Here I am writing about the writing process, again. I really hope all this effort inspires teachers to embrace Writer's Workshop. I seem to tell any teacher who will listen that, by doing Writer's Workshop religiously, you WILL develop writers who are inspired. I truly believe this! If I'm ever back in the classroom, I look forward to this part of teaching once again. It can be truly magical.
This is an adorable story that will show kids that lots of people feel like they have nothing to write about. One of the beliefs of Writer's Workshop is that, most times, students will write whatever they want, about whatever they want. This means that like the story, some students may choose to write poetry, songs, narratives, procedures - whatever. A kid who loves narrative may detest poetry and never choose to write that genre. Totally ok. When you get the chance to write, you write whatever inspires you. It is an opportunity, a chance, a treat, something great, never a drudgery. Ultimately in this book, the main character decides that he is an illustrator. I think students should be allowed to tell stories through pictures as well. It is another form of instruction.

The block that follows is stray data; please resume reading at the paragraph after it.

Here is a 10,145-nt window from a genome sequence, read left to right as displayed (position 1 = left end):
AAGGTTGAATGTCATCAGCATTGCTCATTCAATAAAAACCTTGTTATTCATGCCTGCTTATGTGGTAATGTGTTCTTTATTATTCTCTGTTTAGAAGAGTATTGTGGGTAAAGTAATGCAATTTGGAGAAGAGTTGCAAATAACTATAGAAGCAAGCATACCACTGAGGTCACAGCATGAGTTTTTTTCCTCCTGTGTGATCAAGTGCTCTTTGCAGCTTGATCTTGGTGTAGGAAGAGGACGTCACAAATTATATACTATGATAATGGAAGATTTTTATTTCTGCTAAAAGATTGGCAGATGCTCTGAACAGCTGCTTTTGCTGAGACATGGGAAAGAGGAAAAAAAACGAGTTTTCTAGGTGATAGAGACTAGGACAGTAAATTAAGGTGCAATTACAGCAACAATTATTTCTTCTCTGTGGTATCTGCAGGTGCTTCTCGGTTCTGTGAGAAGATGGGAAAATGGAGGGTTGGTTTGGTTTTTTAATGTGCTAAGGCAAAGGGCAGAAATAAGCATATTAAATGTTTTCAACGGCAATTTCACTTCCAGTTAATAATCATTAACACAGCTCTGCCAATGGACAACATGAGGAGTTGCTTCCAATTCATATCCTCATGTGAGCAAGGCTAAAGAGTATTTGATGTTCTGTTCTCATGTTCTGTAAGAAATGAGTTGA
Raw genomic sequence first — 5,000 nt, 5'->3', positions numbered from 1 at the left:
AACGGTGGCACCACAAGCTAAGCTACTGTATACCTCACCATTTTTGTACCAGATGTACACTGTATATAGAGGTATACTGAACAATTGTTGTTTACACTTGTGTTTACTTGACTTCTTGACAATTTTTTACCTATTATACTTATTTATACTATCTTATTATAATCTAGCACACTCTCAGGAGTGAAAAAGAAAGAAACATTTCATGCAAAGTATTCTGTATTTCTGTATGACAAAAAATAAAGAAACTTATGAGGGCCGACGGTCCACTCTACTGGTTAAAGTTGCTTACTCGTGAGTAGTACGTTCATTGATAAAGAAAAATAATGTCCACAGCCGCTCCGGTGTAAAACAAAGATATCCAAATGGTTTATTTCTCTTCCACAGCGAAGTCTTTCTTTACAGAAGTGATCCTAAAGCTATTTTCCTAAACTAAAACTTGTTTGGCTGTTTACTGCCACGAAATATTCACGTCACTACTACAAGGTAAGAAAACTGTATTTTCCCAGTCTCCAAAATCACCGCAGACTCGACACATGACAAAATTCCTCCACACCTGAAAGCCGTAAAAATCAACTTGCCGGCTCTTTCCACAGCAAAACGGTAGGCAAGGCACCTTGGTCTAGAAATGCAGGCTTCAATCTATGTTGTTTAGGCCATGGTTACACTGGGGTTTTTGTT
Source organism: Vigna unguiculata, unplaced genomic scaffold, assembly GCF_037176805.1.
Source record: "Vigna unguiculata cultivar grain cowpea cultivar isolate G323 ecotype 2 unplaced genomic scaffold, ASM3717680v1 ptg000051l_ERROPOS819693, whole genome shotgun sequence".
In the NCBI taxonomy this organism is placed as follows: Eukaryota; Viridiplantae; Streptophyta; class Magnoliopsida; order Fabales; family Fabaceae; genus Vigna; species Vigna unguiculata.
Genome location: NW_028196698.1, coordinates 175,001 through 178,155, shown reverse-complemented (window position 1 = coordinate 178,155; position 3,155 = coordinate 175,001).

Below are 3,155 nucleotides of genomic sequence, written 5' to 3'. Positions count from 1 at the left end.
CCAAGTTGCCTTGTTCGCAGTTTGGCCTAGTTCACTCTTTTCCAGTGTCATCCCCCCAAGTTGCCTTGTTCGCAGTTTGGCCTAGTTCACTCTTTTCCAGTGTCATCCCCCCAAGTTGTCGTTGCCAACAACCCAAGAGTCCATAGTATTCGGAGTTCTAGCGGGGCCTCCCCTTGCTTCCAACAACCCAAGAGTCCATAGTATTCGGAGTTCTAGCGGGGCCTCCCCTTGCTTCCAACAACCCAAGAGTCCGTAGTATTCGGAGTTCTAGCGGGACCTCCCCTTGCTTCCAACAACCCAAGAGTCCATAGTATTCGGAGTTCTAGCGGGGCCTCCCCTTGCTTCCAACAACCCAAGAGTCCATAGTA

There is a time when you have to learn all the different forms of writing. I tell students that even I have to do writing that I wouldn't normally choose to do. That's life. Everyone has to learn about poetry even if they dislike it. You have to learn how to do a procedure. But when you get your chance to write whatever you want, then you get to choose. In Writer's Workshop you teach all the forms of writing and students are required to produce at least one of each form that is taught, but free choice is free choice, no questions asked.
Please look up my entry on The Best Story by Spinelli where I started this conversation about Writer's Workshop. I'm sure you'll find a similar theme...
The big life lesson for kids after reading this book: Do what you are good at and feel comfortable with, don't worry about everyone else. Be YOU!